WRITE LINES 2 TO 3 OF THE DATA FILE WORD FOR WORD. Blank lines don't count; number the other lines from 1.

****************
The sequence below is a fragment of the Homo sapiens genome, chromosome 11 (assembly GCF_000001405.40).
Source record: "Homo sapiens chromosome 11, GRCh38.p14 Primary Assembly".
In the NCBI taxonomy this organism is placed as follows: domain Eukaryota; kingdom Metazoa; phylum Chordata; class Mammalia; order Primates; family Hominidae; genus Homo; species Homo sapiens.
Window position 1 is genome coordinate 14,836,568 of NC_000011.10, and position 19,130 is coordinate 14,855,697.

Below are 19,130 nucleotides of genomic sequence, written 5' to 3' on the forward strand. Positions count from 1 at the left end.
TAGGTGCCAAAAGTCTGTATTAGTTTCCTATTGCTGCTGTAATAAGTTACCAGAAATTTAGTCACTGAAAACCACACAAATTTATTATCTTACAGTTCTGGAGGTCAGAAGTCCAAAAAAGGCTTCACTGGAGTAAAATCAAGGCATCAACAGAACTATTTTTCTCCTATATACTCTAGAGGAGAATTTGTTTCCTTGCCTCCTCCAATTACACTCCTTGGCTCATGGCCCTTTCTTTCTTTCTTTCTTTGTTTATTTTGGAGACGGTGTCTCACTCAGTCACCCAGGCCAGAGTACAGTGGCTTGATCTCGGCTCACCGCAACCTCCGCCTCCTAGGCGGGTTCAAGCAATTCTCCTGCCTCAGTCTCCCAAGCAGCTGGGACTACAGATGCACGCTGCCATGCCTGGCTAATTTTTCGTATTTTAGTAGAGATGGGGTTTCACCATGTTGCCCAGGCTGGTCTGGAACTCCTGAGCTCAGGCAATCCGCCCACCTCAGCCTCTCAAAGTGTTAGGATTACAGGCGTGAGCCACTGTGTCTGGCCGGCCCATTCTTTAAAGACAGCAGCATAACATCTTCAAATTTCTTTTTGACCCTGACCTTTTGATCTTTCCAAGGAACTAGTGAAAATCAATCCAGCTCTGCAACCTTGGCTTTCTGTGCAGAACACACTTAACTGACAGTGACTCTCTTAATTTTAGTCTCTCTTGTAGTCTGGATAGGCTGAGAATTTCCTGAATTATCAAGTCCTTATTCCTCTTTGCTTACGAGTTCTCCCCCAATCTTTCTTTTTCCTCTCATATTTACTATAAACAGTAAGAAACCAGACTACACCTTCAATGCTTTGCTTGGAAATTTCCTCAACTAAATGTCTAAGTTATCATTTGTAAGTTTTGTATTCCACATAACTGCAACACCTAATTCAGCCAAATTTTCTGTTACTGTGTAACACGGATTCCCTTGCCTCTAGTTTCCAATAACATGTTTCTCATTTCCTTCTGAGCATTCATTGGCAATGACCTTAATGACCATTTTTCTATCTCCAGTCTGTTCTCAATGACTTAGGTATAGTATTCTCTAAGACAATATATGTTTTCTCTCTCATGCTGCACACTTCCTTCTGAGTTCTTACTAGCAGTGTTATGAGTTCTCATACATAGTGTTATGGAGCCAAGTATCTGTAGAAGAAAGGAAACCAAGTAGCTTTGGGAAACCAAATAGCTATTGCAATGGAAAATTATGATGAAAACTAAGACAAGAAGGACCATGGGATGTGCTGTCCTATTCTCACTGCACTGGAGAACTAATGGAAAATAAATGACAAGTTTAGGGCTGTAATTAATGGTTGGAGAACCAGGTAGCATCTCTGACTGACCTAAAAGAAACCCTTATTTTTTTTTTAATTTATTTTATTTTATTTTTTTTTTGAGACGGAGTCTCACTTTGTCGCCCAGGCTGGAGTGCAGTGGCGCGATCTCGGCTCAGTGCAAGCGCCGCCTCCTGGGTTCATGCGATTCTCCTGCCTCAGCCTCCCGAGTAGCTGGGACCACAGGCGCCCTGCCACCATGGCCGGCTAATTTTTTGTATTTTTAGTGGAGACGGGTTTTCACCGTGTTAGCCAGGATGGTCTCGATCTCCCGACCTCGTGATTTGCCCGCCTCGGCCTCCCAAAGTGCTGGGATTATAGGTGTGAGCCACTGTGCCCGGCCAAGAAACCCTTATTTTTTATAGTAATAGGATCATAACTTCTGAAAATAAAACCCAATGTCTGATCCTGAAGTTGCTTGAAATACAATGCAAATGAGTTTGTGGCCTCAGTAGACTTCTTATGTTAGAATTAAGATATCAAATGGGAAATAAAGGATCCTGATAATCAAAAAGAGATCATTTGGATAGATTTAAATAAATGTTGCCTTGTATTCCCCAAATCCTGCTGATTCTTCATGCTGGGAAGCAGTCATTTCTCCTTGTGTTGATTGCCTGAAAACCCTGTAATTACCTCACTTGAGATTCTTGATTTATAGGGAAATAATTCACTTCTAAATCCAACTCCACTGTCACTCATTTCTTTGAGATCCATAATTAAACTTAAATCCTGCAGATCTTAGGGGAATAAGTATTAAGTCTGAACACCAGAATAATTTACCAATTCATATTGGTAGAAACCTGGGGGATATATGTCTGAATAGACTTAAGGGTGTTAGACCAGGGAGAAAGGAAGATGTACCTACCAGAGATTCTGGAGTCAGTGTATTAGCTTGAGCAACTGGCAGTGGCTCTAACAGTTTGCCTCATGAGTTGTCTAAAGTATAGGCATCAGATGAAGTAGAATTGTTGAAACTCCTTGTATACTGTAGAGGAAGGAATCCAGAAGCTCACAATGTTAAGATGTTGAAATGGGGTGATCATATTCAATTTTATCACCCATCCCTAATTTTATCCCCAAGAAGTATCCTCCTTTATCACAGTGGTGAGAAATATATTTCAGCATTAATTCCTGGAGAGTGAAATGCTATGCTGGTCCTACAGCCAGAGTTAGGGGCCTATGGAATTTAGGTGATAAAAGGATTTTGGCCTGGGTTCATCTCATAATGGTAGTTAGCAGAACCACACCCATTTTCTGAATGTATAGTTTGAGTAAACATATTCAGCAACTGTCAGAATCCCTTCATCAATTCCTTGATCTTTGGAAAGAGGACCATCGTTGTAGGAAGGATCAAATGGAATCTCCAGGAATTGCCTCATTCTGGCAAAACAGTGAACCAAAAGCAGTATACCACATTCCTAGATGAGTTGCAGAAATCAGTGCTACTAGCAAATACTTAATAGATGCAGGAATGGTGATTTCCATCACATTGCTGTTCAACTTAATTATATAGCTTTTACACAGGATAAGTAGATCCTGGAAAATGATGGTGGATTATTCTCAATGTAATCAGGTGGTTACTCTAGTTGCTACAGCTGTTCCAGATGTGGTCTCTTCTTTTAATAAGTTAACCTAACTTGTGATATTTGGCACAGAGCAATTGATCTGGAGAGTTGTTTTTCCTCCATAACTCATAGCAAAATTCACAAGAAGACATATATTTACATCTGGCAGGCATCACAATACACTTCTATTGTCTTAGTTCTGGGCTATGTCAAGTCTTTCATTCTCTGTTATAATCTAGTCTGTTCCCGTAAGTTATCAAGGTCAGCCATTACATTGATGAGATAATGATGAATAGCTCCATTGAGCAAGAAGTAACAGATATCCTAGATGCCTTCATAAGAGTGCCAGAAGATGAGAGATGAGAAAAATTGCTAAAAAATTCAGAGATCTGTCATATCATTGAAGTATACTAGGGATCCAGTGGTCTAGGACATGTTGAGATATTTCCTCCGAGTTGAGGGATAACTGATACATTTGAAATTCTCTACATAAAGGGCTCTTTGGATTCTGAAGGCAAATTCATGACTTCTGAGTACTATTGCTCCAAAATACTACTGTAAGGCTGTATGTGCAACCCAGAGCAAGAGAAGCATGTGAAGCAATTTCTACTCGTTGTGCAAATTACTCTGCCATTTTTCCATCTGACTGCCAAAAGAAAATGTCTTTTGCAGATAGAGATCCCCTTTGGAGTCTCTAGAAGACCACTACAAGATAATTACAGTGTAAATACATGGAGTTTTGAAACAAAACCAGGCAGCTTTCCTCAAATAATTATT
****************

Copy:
Source record: "Homo sapiens chromosome 11, GRCh38.p14 Primary Assembly".
In the NCBI taxonomy this organism is placed as follows: domain Eukaryota; kingdom Metazoa; phylum Chordata; class Mammalia; order Primates; family Hominidae; genus Homo; species Homo sapiens.